Infant Sex Change Considered on Fox's 'The Orville'

Instead of boldly going where no man has gone before, Seth MacFarlane’s parody of Star Trek has decided to go where every liberal TV show has gone before. Thursday night’s episode of FOX’s The Orville “tackles gender norms, transgender issues,” according to Forbes.

In last week’s episode, “Old Wounds,” Second Officer Bortus, a member of a supposedly all-male alien species, hatches a baby girl. In tonight’s episode, titled “About a Girl,” Bortus and his mate demand that the ship’s doctor perform a sex change on the infant. The doctor refuses, explaining that she “will not perform a sex change on a perfectly healthy newborn.” Only teenagers or older, apparently.

The main characters are against the sex change. But it’s difficult to ignore the interspersed, shoehorned arguments made in favor of sex reassignment surgery.

For instance, when Bortus insists that the operation occur, Captain Ed (Seth MacFarlane) offers, “Why not just let the kid decide for herself when she's old enough?” Bortus responds by comparing sex changes to cleft palate operations. If there really is such thing as being born the wrong gender, then there’s no difference between sex reassignment surgery and surgery to fix a cleft palate. But even liberal Seth MacFarlane's character can see the difference.

 

 

Bortus: I have asked her to see to the conversion of my child to the male gender. She has refused. I request you order her to comply.

Ed: You want to perform a transgender operation on a baby? Bortus, that is completely unethical.

Bortus: On my world, it would be unethical not to do so.

Ed: Why not just let the kid decide for herself when she's old enough?

Bortus: Captain, in human biology, is there not an occasional mutation called a cleft palate?

Ed: Yeah, sure.

Bortus: What happens to a child born with this condition?

Ed: It's usually corrected right after birth, takes about 12 seconds.

Bortus: And why do you not wait and let the child decide for himself whether he wishes to correct this condition?

Ed: Oh, my God. You're kidding, right? Bortus, that is completely different. Being a girl is not a condition. There are no health risks. Having a vagina doesn't give you a-a lisp. I mean, depending on how you use it.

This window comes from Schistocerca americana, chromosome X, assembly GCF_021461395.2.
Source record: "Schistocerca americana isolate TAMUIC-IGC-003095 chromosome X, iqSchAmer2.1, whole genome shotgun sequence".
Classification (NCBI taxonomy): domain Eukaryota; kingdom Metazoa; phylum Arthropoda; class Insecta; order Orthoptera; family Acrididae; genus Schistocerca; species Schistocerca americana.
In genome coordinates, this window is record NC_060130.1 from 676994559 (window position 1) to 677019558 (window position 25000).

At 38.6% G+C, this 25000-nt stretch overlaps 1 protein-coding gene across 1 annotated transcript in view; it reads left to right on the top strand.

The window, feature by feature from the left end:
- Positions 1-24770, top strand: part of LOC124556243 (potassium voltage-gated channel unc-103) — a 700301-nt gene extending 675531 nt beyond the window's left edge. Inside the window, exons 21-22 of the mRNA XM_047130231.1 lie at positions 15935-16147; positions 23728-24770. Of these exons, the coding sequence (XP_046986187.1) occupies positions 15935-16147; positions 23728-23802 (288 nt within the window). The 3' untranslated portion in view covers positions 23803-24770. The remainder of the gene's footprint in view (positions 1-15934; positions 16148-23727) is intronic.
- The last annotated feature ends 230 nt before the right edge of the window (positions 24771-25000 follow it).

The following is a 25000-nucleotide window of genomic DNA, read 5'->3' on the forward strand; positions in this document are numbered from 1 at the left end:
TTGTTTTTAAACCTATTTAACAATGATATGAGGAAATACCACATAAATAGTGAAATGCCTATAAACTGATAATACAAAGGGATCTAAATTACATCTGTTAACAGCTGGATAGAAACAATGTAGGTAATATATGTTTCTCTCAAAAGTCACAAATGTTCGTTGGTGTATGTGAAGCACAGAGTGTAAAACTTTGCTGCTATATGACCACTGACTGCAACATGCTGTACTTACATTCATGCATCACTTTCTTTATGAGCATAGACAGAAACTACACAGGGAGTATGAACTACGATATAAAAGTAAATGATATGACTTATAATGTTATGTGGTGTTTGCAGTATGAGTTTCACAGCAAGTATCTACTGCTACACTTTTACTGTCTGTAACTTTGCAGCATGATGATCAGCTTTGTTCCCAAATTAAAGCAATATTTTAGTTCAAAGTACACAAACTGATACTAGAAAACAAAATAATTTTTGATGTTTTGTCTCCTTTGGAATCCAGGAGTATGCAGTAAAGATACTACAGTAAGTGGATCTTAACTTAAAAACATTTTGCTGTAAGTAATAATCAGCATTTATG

Bortus: It is different for my people. On our planet, there are no females. For you to judge us by human standards is unfair.

Later, an artificial life form on the ship, Isaac, asks, “I do not understand the reason for this conflict. Would the gender alteration procedure harm the infant or endanger her life?” Fortunately, First Officer Kelly (Adrianne Palicki) brings up the obvious harm—psychological harm. But for her, the harm is due to the operation occurring without the child’s consent.

Kelly and Ed also express doubts about being against the surgery. Ed states, “We all know how easy it is to judge another culture's way of life just because it's alien to us.”

In a silly turn of events, after watching “Rudolph the Red-Nosed Reindeer,” Bortus decides against the surgery because his daughter “may be destined to do great things as a female.”

The episode turns into a battle of the sexes after it’s revealed that Moclan females are not unheard of, but rare, and the Moclans give them sex changes due to their inferiority. Even Bortus’s male mate was born female. After a trial on the Moclan’s home planet, where sex changes are again compared to minor procedures, like circumcision, the baby undergoes the operation.

It’s a happy ending, as the parents of the once female baby decide that, “whoever he becomes,” “we must give him a good life.”

Those wondering if the show will be as funny as MacFarlane’s usual stuff can at least sleep well knowing it will be just as liberal.

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